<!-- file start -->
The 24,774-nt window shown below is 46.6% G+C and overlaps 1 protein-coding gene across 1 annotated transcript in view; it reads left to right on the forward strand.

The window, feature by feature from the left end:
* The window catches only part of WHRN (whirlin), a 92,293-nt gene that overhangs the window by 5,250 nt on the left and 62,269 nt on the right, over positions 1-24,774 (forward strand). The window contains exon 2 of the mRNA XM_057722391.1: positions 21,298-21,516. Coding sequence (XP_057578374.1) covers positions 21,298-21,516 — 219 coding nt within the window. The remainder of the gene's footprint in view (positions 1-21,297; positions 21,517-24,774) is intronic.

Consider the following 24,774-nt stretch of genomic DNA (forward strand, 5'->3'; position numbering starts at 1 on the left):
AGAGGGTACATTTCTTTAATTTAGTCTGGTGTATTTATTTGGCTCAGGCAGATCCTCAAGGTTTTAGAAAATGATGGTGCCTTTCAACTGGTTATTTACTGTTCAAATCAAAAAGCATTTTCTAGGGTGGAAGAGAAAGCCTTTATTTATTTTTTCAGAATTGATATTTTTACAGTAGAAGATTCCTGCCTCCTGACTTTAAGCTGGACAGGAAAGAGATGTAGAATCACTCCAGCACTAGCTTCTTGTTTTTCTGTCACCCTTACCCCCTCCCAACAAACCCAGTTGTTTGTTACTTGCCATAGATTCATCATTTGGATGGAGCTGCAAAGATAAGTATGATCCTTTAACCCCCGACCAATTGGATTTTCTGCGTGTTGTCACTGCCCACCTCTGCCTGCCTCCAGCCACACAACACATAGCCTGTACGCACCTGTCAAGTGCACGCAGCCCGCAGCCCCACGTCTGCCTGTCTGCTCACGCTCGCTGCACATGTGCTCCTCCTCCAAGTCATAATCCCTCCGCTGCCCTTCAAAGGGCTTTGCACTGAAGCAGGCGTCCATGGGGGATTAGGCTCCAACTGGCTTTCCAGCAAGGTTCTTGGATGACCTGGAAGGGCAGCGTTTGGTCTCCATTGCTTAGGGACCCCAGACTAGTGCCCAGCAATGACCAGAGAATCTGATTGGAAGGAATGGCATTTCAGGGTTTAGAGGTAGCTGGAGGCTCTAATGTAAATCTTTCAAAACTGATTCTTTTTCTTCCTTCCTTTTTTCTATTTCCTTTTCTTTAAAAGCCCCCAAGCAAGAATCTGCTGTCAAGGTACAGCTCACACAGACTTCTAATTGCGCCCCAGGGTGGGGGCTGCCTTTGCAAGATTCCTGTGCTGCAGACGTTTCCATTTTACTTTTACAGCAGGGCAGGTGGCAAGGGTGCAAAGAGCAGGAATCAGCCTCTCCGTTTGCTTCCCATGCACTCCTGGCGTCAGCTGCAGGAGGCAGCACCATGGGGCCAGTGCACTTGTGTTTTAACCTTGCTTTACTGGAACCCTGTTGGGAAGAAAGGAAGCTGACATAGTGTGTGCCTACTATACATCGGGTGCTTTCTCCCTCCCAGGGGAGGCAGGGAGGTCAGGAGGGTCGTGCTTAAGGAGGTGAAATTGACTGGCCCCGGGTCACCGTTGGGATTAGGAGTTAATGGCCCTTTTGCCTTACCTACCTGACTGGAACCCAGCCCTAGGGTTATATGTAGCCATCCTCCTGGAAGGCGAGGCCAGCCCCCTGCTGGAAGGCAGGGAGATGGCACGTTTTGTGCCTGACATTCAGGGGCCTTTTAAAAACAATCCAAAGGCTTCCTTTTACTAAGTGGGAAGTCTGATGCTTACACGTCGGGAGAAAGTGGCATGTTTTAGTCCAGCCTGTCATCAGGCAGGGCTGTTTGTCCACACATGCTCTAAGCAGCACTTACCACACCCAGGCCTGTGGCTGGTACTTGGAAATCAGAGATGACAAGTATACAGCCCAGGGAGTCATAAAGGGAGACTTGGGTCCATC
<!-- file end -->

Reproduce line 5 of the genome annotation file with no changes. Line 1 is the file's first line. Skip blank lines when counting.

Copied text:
AGAGGGTACATTTCTTTAATTTAGTCTGGTGTATTTATTTGGCTCAGGCAGATCCTCAAGGTTTTAGAAAATGATGGTGCCTTTCAACTGGTTATTTACTGTTCAAATCAAAAAGCATTTTCTAGGGTGGAAGAGAAAGCCTTTATTTATTTTTTCAGAATTGATATTTTTACAGTAGAAGATTCCTGCCTCCTGACTTTAAGCTGGACAGGAAAGAGATGTAGAATCACTCCAGCACTAGCTTCTTGTTTTTCTGTCACCCTTACCCCCTCCCAACAAACCCAGTTGTTTGTTACTTGCCATAGATTCATCATTTGGATGGAGCTGCAAAGATAAGTATGATCCTTTAACCCCCGACCAATTGGATTTTCTGCGTGTTGTCACTGCCCACCTCTGCCTGCCTCCAGCCACACAACACATAGCCTGTACGCACCTGTCAAGTGCACGCAGCCCGCAGCCCCACGTCTGCCTGTCTGCTCACGCTCGCTGCACATGTGCTCCTCCTCCAAGTCATAATCCCTCCGCTGCCCTTCAAAGGGCTTTGCACTGAAGCAGGCGTCCATGGGGGATTAGGCTCCAACTGGCTTTCCAGCAAGGTTCTTGGATGACCTGGAAGGGCAGCGTTTGGTCTCCATTGCTTAGGGACCCCAGACTAGTGCCCAGCAATGACCAGAGAATCTGATTGGAAGGAATGGCATTTCAGGGTTTAGAGGTAGCTGGAGGCTCTAATGTAAATCTTTCAAAACTGATTCTTTTTCTTCCTTCCTTTTTTCTATTTCCTTTTCTTTAAAAGCCCCCAAGCAAGAATCTGCTGTCAAGGTACAGCTCACACAGACTTCTAATTGCGCCCCAGGGTGGGGGCTGCCTTTGCAAGATTCCTGTGCTGCAGACGTTTCCATTTTACTTTTACAGCAGGGCAGGTGGCAAGGGTGCAAAGAGCAGGAATCAGCCTCTCCGTTTGCTTCCCATGCACTCCTGGCGTCAGCTGCAGGAGGCAGCACCATGGGGCCAGTGCACTTGTGTTTTAACCTTGCTTTACTGGAACCCTGTTGGGAAGAAAGGAAGCTGACATAGTGTGTGCCTACTATACATCGGGTGCTTTCTCCCTCCCAGGGGAGGCAGGGAGGTCAGGAGGGTCGTGCTTAAGGAGGTGAAATTGACTGGCCCCGGGTCACCGTTGGGATTAGGAGTTAATGGCCCTTTTGCCTTACCTACCTGACTGGAACCCAGCCCTAGGGTTATATGTAGCCATCCTCCTGGAAGGCGAGGCCAGCCCCCTGCTGGAAGGCAGGGAGATGGCACGTTTTGTGCCTGACATTCAGGGGCCTTTTAAAAACAATCCAAAGGCTTCCTTTTACTAAGTGGGAAGTCTGATGCTTACACGTCGGGAGAAAGTGGCATGTTTTAGTCCAGCCTGTCATCAGGCAGGGCTGTTTGTCCACACATGCTCTAAGCAGCACTTACCACACCCAGGCCTGTGGCTGGTACTTGGAAATCAGAGATGACAAGTATACAGCCCAGGGAGTCATAAAGGGAGACTTGGGTCCATC